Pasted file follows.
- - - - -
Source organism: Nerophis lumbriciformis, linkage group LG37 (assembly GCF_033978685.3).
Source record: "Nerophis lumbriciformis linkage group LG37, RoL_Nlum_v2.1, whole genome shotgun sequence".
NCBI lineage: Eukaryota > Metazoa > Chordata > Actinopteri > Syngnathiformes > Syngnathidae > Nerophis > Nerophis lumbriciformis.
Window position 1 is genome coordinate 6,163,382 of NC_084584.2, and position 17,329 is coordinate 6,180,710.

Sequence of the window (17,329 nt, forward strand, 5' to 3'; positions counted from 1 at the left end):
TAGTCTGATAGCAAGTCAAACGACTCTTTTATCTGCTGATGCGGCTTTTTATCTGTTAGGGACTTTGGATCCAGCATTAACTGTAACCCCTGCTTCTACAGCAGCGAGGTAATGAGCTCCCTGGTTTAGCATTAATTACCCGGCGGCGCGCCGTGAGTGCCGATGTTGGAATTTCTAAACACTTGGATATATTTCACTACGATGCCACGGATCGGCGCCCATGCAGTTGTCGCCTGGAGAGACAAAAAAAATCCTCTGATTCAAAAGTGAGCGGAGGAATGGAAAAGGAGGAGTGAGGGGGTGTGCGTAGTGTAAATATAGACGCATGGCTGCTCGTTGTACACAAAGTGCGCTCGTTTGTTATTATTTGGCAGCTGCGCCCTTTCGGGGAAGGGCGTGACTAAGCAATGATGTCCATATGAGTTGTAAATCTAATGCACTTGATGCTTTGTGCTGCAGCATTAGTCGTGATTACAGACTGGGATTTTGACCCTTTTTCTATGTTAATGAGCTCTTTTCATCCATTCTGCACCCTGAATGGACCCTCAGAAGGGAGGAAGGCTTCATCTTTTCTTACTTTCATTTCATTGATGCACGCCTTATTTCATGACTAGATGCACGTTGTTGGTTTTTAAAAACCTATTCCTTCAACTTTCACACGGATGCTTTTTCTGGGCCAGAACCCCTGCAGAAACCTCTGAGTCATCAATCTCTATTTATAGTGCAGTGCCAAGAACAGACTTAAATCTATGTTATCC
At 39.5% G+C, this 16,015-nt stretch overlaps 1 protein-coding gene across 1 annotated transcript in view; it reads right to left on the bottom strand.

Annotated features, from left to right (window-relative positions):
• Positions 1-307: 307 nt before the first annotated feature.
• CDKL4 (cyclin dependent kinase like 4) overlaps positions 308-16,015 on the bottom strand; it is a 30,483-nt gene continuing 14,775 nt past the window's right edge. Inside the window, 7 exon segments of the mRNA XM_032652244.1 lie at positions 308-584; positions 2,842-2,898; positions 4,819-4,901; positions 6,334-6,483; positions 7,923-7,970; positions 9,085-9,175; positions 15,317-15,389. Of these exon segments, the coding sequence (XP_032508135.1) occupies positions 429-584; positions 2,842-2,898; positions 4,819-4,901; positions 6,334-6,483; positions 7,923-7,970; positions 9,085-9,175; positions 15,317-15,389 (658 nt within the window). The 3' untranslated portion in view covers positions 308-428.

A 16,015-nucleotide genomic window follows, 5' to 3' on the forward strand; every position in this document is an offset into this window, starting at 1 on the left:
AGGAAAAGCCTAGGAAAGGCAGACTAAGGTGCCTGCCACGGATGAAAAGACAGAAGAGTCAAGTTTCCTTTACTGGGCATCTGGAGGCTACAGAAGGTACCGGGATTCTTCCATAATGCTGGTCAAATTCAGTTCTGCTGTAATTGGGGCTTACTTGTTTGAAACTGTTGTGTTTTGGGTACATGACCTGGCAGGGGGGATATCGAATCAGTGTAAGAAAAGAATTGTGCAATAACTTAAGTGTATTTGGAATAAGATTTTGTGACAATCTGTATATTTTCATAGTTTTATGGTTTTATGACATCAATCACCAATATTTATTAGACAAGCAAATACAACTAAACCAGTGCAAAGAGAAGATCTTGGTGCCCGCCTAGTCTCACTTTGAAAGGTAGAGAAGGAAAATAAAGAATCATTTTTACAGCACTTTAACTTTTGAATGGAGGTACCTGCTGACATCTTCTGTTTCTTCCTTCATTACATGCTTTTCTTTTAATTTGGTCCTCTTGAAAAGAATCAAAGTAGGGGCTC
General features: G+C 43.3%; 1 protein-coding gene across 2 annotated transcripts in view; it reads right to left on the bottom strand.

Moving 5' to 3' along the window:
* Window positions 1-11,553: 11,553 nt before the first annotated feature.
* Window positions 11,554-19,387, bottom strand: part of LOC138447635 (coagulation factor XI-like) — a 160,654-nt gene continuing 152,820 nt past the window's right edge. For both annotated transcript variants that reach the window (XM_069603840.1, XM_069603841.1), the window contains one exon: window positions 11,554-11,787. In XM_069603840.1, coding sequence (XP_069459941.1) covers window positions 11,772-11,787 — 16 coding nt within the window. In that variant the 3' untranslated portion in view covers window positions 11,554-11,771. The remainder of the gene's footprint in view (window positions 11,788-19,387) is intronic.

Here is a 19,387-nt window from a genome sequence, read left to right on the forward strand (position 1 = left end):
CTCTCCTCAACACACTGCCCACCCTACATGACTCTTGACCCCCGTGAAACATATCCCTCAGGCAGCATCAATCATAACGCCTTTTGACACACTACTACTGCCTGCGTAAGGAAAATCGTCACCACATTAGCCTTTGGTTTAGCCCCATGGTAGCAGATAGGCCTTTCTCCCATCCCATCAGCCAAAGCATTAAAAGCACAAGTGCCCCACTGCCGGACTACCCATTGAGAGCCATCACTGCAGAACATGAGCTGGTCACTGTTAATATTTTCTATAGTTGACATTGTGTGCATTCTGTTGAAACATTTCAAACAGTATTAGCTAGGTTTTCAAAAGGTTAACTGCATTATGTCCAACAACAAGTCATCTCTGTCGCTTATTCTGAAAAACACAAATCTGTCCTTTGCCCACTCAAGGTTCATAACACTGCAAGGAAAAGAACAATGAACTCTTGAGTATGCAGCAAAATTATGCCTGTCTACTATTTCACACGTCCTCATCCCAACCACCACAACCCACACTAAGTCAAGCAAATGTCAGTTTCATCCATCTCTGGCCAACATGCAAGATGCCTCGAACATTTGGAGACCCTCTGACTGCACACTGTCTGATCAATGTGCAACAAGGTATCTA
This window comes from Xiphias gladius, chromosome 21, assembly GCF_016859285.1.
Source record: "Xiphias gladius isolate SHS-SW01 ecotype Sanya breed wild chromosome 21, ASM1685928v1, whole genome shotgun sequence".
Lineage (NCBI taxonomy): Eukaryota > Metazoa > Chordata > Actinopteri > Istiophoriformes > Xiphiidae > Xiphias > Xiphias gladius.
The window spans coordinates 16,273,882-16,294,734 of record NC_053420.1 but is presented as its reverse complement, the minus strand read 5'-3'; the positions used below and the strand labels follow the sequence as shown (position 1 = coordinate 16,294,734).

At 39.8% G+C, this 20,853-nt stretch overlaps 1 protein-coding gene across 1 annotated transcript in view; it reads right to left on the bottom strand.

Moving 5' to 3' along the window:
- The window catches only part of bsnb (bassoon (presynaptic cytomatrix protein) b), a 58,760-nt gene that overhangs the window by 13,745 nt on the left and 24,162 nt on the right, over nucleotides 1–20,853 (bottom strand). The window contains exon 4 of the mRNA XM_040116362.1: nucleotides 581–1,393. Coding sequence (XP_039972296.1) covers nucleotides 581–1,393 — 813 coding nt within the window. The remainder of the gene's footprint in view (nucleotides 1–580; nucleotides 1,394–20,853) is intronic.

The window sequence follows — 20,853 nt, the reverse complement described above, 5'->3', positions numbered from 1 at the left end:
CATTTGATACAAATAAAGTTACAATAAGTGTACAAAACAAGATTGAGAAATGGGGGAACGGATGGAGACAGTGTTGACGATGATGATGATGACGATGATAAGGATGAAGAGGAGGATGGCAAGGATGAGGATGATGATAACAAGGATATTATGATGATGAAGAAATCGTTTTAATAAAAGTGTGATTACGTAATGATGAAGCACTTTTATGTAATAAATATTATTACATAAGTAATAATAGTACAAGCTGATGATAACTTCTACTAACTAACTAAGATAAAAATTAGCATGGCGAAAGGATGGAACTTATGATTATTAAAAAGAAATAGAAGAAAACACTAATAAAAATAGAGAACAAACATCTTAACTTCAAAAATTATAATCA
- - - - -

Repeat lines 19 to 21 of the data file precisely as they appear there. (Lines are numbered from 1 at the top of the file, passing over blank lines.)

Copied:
This window comes from Xiphias gladius, chromosome 21, assembly GCF_016859285.1.
Source record: "Xiphias gladius isolate SHS-SW01 ecotype Sanya breed wild chromosome 21, ASM1685928v1, whole genome shotgun sequence".
Lineage (NCBI taxonomy): Eukaryota > Metazoa > Chordata > Actinopteri > Istiophoriformes > Xiphiidae > Xiphias > Xiphias gladius.